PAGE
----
By Arturo R. García
With just a few days until the series end, we come not only to prepare to bury Young Justice, but to praise this series and its creative team for not just engineering one of the best seasons by an animated series–perhaps one of the top five ever–but for doing so while making full, honest use of a cast of characters that got only more diverse as the series went on.
Spoilers under the cut
The show re-branded itself this season as Young Justice: Invasion, a nod to a renewed focus with more serialized elements and an older, tougher cast, with the show picking up five years after the end of the first season. This past week’s episode, “Summit,” brought to a head several of this year’s plot points, as the alliance between supervillain cabal The Light and the extraterrestrial invaders known as The Reach dissolved. But what elevated the episode from competent to cheer-worthy for me was its refutation of the idea of Aqualad as a second-tier character.
It’s in this episode that Aqualad not only tells his father, Black Manta, that he’s been working undercover on behalf of the YJ team alongside Artemis, but he bests Manta in individual combat despite his own conflicted feelings, which he readily admits to, ending the fight by coolly telling his father, “I believe that was fairly ruthless. I hope it made you proud.” No backup. No distractions. It’s Kaldur’s moment and the showrunners give it to him entirely. Even better, Kaldur is handed leadership of the team voluntarily by Nightwing (who himself came a long way from Season One, where viewers were told the team was “his.”)
On top of that, showrunners Greg Weisman and Brandon Vietti should also get credit for giving enough screentime to these characters and their stories:
Bumblebee and Guardian: These two characters grew not only into full members of the team, but managed to forge their own identities–superheroic and otherwise–as well as their relationship, despite almost losing touch with each other. Bumblebee emerged as a science-minded protege of The Atom, while her boyfriend stepped into the Guardian identity to fool the marauding Despero long enough to allow the team to subdue him. Best of all, neither of them was written to play the “bad apple” in the relationship; they were given the chance to work through their issues–and enough characterization for it to ring true.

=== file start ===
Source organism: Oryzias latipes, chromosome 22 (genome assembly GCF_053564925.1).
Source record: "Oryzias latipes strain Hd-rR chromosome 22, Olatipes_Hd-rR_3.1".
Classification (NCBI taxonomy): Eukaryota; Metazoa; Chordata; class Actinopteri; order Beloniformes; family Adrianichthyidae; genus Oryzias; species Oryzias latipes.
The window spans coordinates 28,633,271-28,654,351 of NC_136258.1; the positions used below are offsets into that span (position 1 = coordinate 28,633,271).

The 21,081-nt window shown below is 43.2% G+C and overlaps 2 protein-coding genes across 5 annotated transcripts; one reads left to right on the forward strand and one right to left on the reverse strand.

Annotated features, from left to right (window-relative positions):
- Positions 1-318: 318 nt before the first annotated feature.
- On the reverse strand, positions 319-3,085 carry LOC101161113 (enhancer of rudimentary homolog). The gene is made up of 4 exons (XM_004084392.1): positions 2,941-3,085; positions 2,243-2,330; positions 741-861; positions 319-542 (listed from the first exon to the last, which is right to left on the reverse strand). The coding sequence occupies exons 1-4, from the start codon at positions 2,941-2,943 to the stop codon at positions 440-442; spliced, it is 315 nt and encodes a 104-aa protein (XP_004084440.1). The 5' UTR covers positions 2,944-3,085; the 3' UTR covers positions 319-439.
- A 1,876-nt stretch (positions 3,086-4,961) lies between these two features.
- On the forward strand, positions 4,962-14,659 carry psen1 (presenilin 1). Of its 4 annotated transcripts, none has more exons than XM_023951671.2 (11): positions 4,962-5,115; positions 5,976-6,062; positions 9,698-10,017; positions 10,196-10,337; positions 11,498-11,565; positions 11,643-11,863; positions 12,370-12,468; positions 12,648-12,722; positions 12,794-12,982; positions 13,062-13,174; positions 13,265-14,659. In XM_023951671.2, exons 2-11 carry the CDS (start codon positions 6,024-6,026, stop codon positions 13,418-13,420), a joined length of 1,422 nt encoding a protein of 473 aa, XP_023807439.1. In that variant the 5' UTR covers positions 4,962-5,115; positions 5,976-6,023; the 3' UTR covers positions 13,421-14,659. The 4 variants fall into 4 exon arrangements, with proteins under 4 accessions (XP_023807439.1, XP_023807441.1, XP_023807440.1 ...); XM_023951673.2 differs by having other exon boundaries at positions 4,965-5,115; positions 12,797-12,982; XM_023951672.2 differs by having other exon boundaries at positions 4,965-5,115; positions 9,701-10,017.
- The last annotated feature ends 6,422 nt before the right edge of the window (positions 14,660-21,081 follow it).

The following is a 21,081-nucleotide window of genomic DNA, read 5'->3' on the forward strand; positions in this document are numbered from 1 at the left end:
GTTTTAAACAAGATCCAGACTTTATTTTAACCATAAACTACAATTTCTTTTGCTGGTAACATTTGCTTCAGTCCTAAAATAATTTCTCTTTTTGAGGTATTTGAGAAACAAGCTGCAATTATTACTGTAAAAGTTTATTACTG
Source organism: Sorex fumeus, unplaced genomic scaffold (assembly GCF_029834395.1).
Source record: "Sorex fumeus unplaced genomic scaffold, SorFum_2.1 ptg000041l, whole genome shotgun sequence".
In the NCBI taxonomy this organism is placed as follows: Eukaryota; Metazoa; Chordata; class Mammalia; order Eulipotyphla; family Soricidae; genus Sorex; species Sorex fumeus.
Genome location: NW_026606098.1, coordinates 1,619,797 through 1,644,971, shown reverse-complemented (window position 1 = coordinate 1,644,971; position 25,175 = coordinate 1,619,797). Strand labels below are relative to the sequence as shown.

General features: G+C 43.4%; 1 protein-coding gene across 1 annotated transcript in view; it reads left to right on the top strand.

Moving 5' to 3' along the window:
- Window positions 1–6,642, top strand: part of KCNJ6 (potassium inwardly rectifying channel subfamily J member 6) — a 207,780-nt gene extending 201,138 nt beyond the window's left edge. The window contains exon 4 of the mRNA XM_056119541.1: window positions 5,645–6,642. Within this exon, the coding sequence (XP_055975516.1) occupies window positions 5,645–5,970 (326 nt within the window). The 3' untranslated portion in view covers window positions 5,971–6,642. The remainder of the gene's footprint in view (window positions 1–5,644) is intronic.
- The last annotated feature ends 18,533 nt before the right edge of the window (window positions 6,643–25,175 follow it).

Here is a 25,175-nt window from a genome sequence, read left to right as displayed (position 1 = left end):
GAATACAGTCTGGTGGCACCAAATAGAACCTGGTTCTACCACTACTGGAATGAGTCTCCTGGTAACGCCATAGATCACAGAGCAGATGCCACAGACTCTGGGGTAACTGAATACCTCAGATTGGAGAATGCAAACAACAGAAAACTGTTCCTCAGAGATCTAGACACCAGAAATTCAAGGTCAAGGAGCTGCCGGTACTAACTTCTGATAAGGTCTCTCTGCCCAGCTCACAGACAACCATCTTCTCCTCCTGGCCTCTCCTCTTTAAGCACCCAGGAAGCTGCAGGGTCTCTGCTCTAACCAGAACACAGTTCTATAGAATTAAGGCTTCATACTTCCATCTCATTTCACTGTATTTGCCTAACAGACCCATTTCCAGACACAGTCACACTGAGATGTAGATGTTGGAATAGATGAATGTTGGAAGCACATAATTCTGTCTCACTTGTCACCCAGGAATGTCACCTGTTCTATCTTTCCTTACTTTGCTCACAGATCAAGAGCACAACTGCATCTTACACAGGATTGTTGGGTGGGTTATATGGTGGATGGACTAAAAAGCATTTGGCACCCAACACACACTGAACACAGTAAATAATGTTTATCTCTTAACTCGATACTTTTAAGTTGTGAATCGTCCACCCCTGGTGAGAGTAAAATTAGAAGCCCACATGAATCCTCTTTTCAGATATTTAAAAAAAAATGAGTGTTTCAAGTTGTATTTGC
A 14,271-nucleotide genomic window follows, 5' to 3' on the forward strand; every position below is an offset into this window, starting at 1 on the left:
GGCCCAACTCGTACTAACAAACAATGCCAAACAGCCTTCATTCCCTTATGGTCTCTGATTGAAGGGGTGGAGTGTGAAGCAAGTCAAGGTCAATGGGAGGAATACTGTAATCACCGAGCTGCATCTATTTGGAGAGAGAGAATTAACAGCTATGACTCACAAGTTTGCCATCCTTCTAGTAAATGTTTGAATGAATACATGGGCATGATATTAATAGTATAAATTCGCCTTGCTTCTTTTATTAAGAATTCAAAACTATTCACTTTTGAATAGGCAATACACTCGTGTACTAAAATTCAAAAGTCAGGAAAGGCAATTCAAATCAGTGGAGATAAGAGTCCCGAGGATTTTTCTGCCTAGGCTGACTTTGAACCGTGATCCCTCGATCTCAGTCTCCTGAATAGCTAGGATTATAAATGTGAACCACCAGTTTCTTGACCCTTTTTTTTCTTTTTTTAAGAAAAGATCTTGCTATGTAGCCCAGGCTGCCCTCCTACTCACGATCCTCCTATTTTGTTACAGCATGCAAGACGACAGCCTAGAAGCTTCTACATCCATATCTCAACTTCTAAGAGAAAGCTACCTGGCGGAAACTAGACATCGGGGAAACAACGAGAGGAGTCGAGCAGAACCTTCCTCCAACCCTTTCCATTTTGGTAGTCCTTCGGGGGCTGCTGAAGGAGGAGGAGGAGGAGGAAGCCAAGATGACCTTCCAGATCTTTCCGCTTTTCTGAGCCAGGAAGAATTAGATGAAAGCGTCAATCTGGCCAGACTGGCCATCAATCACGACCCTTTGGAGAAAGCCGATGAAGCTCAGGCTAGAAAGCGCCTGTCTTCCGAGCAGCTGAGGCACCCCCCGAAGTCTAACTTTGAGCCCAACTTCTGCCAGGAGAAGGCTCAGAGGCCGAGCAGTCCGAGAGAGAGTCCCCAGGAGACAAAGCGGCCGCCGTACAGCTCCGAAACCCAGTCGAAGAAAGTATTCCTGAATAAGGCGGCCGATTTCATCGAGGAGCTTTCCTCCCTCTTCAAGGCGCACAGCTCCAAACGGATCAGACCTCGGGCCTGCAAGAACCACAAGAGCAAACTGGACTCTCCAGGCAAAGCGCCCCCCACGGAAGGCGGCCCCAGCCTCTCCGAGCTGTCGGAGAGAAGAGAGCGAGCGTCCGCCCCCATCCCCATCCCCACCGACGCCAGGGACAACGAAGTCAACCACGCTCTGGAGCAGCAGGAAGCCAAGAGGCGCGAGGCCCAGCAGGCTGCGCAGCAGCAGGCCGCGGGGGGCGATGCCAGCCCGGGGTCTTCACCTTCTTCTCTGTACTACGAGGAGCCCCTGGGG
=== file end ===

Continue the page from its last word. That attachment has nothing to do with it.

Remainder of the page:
Blue Beetle: Maybe no character has gotten more lip service and promises of advancement from the powers that be at DC Entertainment. But this show finally delivered for Jaime Reyes, as we saw all that his power suit was capable of–not just through his own increased abilities, but by fighting his more villainous namesake Black Beetle and his own manipulations by the Reach before being set free.
The Runaways: Later in the season, the show’s ensemble expanded even more with the introduction of new takes on not only the much-missed Static Shock, but former Superfriends characters Apache Chief, El Dorado, and Samurai. Thankfully, the Saturday-morning versions of the characters from long ago were shelved in favor of a group of kids who stood apart from the program’s other major players on their own terms.
Add in guest appearances by Milestone Entertainment’s Rocket, promoted to Justice League membership between Seasons One and Two, and Invasion has managed to make ten characters of color not just appear, but matter. Not even live-action series can make that claim these days.
Unfortunately, DC refuses to get the hint. The show will not be renewed, instead making way for a rebooted Teen Titans cartoon and appearances by a version of Katana in yet another Batman series, as well as a new series of shorts featuring DC’s latest alleged pet project, Vibe.
Counting Cyborg on the Titans, that’s a 10-for-3 tradeoff. Addition by subtraction? Not likely. But for now, Young Justice’s accomplishment should be lauded on its own merits. And maybe, someday, someone who watched this remarkable ensemble developed will get a chance to give them the credit it deserves in the comics, too.